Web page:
Purpose– Universities provide entrepreneurship-specific education (ESE) to equip students with the skills required to pursue entrepreneurial careers in new firms and innovative private and public sector organizations. Building upon insights from entrepreneurial event theory, cultural values theory and human capital theory, the purpose of this paper is to explore the linkage between perceived local cultural environment, ESE investment and the intensity of entrepreneurial intention with regard to becoming an entrepreneur. Design/methodology/approach– Survey information from 321 students from three universities in the Ukraine was hand collected. Hierarchical multiple ordinary least squares regression analysis and slope analysis were used to test presented hypotheses. Findings– Analysis revealed that students who cited a perceived desirability and perceived feasibility for entrepreneurship, initiative taking culture and participation in ESE reported significantly higher intensity of entrepreneurial intention. Conversely, students who cited the capability beliefs culture factor reported significantly lower intensity of intention. ESE interactions with perceived cultural factors as well as perceived desirability and perceived feasibility for entrepreneurship were not significantly associated with higher intensity of entrepreneurial intention. Research limitations/implications– This study was limited to three universities in the Ukraine and university students who followed business or engineering courses. The generalizability of the findings might be limited to this context. Additional quantitative and qualitative research is warranted to explore the external validity of presented findings with regard to other countries, universities and courses. Practical implications– Practitioners in transition economies are seeking to increase the rate of new firms formation in order to encourage economic development and to reduce social and regional inequality, but they also want existing organizations to grow utilizing the skills and capabilities of talented graduates with transferable skills. This study has confirmed that it is unrealistic to assume that ESE alone can alleviate cultural barriers to an entrepreneurial intention. The authors detected that participation in ESE was associated with higher entrepreneurial intention, but failed to highlight the specific entrepreneurial skills and capabilities associated with a higher entrepreneurial intention. Originality/value– The authors extend the conceptual base by exploring novel hypotheses relating to the assumed direct role ESE plays in promoting a higher intensity of entrepreneurial intention in a transition context. Notably, the authors propose that ESE will moderate the relationships between the cultural factors perceived by students and their reported intensity of entrepreneurial intention. The authors suggest that ESE can raise awareness of positive cultural values that stimulate an entrepreneurial intention. In addition, the authors suggest that ESE can foster the accumulation and mobilization of skills, capabilities and knowledge required to circumvent attitudinal and resource barriers to enterprise.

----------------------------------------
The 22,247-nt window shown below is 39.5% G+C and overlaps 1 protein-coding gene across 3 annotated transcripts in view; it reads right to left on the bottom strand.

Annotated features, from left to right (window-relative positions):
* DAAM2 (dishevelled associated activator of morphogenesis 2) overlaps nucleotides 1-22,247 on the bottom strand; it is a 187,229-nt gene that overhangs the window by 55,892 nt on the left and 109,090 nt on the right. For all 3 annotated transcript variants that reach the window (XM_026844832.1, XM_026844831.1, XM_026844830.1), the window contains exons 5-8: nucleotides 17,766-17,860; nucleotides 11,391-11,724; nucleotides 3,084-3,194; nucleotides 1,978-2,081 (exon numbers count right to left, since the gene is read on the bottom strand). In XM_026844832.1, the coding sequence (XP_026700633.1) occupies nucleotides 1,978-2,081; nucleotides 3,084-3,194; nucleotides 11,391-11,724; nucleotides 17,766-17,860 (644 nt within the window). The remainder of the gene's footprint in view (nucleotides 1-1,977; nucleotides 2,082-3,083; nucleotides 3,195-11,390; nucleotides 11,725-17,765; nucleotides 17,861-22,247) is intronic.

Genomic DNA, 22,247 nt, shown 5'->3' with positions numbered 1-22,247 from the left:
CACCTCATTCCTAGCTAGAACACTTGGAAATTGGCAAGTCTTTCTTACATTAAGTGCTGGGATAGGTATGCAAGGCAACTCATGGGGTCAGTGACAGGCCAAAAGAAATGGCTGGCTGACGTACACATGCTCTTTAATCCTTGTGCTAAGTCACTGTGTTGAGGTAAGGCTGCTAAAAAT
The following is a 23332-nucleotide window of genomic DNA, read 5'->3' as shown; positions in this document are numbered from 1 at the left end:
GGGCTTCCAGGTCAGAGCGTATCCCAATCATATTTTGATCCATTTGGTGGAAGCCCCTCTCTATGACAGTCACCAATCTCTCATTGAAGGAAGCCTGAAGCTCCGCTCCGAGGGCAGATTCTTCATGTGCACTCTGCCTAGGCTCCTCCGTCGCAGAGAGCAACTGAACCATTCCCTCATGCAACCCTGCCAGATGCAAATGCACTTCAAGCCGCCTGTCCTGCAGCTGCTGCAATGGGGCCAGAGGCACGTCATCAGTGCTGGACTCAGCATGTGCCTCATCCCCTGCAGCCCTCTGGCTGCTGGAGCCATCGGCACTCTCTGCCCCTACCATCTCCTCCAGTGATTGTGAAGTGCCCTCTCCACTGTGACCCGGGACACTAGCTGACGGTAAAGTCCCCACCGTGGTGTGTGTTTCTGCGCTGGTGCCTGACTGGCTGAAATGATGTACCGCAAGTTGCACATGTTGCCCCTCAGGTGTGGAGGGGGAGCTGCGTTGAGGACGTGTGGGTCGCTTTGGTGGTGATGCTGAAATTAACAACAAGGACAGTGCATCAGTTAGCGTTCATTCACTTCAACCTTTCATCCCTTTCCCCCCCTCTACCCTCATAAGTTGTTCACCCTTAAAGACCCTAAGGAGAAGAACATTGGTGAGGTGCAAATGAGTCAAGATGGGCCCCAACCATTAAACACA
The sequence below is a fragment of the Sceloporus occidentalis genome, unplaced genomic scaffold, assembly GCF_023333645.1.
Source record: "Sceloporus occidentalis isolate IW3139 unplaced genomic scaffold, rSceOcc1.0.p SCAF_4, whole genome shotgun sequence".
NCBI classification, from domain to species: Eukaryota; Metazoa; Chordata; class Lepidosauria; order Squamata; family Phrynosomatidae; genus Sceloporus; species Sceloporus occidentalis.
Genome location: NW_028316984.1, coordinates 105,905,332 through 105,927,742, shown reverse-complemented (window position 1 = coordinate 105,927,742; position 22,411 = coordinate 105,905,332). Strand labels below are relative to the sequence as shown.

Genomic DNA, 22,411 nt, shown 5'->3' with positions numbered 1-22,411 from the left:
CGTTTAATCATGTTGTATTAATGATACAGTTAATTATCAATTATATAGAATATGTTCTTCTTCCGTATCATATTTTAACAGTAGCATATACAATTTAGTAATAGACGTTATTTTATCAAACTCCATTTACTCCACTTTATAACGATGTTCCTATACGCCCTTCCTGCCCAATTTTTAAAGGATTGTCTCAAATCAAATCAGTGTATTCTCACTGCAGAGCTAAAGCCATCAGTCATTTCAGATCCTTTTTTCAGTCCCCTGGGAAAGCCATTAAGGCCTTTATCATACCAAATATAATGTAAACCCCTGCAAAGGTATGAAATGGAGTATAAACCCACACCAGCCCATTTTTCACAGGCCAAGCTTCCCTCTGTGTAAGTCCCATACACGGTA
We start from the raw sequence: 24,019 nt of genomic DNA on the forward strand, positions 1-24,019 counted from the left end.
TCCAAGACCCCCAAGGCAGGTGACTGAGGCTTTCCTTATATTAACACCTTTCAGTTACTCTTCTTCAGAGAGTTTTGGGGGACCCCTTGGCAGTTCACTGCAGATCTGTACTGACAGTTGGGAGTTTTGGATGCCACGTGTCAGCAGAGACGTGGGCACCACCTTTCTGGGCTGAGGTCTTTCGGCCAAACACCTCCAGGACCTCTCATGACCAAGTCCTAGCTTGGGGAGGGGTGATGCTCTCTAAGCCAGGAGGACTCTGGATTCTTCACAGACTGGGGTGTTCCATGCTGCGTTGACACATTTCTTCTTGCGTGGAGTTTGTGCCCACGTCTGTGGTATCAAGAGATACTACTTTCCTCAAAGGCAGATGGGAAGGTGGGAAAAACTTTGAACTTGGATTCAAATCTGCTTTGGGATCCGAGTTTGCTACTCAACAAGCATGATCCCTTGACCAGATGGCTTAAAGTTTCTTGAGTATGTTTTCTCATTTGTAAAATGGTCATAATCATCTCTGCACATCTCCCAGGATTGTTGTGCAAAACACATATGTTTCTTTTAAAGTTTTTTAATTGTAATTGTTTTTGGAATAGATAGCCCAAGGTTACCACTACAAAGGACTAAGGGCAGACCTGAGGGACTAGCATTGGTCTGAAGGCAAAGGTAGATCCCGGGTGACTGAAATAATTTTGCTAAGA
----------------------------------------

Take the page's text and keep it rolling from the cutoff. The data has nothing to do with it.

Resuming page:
Education + Training – Emerald Publishing
Published: Nov 4, 2014
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